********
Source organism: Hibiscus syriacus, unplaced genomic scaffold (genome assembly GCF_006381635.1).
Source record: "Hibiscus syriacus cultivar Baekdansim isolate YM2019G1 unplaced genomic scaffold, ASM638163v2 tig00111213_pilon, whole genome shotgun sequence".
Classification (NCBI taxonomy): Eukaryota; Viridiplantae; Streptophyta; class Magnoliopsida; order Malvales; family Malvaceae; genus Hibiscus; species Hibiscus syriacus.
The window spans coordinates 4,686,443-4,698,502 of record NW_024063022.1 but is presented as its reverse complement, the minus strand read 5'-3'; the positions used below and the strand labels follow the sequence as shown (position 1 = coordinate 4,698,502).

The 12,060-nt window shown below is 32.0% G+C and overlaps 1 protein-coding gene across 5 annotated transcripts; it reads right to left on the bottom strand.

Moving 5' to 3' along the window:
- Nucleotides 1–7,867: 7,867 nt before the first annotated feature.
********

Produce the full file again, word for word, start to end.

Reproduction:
Source organism: Hibiscus syriacus, unplaced genomic scaffold (genome assembly GCF_006381635.1).
Source record: "Hibiscus syriacus cultivar Baekdansim isolate YM2019G1 unplaced genomic scaffold, ASM638163v2 tig00111213_pilon, whole genome shotgun sequence".
Classification (NCBI taxonomy): Eukaryota; Viridiplantae; Streptophyta; class Magnoliopsida; order Malvales; family Malvaceae; genus Hibiscus; species Hibiscus syriacus.
The window spans coordinates 4,686,443-4,698,502 of record NW_024063022.1 but is presented as its reverse complement, the minus strand read 5'-3'; the positions used below and the strand labels follow the sequence as shown (position 1 = coordinate 4,698,502).

The 12,060-nt window shown below is 32.0% G+C and overlaps 1 protein-coding gene across 5 annotated transcripts; it reads right to left on the bottom strand.

Moving 5' to 3' along the window:
- Nucleotides 1–7,867: 7,867 nt before the first annotated feature.